Being out of a job does not make us a "loser", and being without money does not make us "worthless". Being fat or out of shape does not make us "unloveable", nor does bald, short, thin, handicapped, slow, fast, black, white, blue, green or purple.

    I see our past needs to remain in the rearview mirror, yet our eyes need to stay focused on the road. Circumstances do not at all give birth to an identity, and we must remain aware when we feel this way. I find that when I feel a certain negative way, if I inventory the situation, I decrease its' ability to devour me. I ask, "what am I feeling?" "Why does this bother me?" "Is it permanent?" "Is this real or just how I perceive it?"
"Should I manage this or simply accept it?" These type of questions allow me to digest the situation and de-escalate. Then it becomes harder to attach the damaging lables that keep us looking to the past or to attach lables that not only harm us, but often cause us to follow a path of behavior that supports the label. "Well if I am broke, and a loser, why even look for a job?" "Why should I call him back, I am such a relationship failure anyhow?" "Everyone thinks I am fat, who cares if I eat this?" The dialogue isn't pretty when the labels are flying.

     With each encounter of a situation in life comes the ability for them to have a unique outcome regardless of the circumstance's similarity to a prior event. We all get "do-overs". Plus in the past I have taken things that did not belong to me, however I am no longer a thief. I have not lived up to my potential in past situations, but I do not choose the label of lazy or loser. I have lost loves in the past for a variety of reasons, but I do not feel unworthy now. Heck, I crapped my diaper as an infant, but that does not make me the "diaper crapper" now. How long do we hold on?  Situations are not identities!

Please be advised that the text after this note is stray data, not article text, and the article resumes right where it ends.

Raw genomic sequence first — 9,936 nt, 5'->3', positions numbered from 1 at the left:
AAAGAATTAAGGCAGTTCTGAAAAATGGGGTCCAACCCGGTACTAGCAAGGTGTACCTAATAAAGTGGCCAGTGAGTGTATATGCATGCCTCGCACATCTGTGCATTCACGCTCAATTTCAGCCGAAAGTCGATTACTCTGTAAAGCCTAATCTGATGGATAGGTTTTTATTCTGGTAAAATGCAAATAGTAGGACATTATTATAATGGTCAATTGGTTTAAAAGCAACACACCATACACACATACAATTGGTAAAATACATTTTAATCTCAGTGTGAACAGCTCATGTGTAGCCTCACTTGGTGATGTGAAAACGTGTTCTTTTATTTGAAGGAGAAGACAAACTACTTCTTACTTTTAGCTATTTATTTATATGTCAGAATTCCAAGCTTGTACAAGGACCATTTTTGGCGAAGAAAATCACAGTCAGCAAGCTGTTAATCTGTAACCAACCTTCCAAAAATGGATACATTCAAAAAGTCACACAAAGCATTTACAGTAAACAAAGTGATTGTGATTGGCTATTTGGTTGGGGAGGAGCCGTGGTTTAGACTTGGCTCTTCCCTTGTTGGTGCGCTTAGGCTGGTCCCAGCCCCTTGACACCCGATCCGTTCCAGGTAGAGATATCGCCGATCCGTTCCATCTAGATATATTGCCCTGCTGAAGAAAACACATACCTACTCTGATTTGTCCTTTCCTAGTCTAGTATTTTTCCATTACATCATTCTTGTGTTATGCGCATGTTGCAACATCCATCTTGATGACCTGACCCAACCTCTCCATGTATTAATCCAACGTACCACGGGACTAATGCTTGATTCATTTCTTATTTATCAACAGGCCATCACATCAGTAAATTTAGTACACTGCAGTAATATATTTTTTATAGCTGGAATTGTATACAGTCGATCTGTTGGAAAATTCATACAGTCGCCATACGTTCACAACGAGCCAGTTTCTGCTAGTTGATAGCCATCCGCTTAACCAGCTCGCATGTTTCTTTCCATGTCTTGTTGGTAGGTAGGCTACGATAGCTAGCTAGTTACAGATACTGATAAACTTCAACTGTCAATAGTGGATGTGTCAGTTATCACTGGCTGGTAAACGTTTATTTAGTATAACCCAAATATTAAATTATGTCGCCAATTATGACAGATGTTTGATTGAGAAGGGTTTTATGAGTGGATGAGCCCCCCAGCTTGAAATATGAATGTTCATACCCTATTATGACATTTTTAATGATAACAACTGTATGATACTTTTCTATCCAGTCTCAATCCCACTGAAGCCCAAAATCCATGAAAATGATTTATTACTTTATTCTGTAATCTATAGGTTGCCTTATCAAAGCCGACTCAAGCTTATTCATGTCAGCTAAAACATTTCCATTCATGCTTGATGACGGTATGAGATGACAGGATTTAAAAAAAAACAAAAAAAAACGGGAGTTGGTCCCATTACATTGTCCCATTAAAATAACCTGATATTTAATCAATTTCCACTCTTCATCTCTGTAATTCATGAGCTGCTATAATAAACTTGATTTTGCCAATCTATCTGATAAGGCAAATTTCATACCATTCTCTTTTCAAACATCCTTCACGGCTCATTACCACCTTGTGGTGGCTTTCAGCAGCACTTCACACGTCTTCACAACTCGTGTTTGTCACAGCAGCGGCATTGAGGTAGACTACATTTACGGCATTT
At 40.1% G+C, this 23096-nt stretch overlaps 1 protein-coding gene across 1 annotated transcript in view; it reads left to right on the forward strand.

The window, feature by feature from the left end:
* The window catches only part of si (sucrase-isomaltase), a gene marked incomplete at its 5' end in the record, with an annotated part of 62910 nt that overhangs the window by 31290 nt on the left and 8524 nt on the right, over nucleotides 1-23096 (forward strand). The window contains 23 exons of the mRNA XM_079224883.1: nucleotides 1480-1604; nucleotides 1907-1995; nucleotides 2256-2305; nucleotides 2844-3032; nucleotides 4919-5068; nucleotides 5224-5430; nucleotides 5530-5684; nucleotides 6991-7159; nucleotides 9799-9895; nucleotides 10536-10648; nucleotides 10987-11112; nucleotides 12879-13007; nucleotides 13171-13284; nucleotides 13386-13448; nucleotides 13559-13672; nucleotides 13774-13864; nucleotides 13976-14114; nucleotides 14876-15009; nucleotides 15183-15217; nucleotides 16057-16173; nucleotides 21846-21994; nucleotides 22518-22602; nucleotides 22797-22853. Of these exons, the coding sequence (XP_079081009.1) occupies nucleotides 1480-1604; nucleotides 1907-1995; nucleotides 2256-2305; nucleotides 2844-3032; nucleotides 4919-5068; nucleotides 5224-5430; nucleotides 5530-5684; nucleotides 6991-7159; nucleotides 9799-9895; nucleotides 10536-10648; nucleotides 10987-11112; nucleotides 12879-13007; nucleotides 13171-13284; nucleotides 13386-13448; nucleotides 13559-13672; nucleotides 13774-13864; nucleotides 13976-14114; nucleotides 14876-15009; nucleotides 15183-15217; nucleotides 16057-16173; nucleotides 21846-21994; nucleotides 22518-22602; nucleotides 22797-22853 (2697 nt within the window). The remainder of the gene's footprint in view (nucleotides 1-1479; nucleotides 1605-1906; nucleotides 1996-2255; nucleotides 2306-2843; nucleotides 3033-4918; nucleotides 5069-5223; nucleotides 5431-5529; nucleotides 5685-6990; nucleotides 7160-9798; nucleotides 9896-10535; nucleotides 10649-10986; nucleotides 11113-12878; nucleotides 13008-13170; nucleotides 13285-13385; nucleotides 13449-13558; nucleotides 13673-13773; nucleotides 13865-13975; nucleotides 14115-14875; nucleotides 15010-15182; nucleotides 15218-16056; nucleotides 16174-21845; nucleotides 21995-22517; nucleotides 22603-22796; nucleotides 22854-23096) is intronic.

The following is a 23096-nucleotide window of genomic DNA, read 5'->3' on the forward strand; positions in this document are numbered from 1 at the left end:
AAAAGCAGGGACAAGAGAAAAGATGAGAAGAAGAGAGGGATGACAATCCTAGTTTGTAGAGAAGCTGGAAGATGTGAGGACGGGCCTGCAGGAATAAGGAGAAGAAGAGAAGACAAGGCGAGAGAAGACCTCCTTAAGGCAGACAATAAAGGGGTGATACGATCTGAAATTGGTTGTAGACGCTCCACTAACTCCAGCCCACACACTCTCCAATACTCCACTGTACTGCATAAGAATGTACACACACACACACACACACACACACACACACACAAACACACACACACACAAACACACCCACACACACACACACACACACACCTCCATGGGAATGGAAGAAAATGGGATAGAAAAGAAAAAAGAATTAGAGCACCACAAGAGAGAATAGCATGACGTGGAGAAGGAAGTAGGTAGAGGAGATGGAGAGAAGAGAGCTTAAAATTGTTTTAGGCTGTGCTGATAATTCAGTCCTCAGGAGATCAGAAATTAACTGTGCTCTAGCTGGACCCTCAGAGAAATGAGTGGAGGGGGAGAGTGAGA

I feel for those who cannot yet see that we often create alot of our pain through our choice of perceptions. It is like we are not satisfied with "what is" but we have to "spin" it to become worse or more enduring than it would if we accepted, learned, and let go. I too have labeled myself with many of the above, and I too have been held down by my own self perception limiting me from bouncing back from my misdeeds or random unfortunate circumstances.  I just now realize that I have to stop looking over my shoulder being haunted by the innocence and ignorance of my past, and use it to add insight and stregnth to who I can truly become. As I have said before, " One of my biggest fears is not my inability to practice what I preach, but the inability to become aware when I am not doing so." Eyes forward my friends!

3 comments:

Blogger_babe32 said...

I find this post particularly pertinent to me these days. I have just recently had this AHA moment. You should consider yourself fortunate, my friend, that you are this wise about life now. Great writing!

Jenny said...

You are a great writer and oberserver. Let me quote this line, "It is hard to be present when your anchor is dropped in the past". I agree that a person will never find happiness if he/she is still holding on the past.

Harmony said...

Thank you for your delightful and edifying post. I have had this habit and cured it by becoming the family genealogist. This accomplishes my need to look back without becoming self absorbed and self defeating....thank you again for your words. Very well written...SJ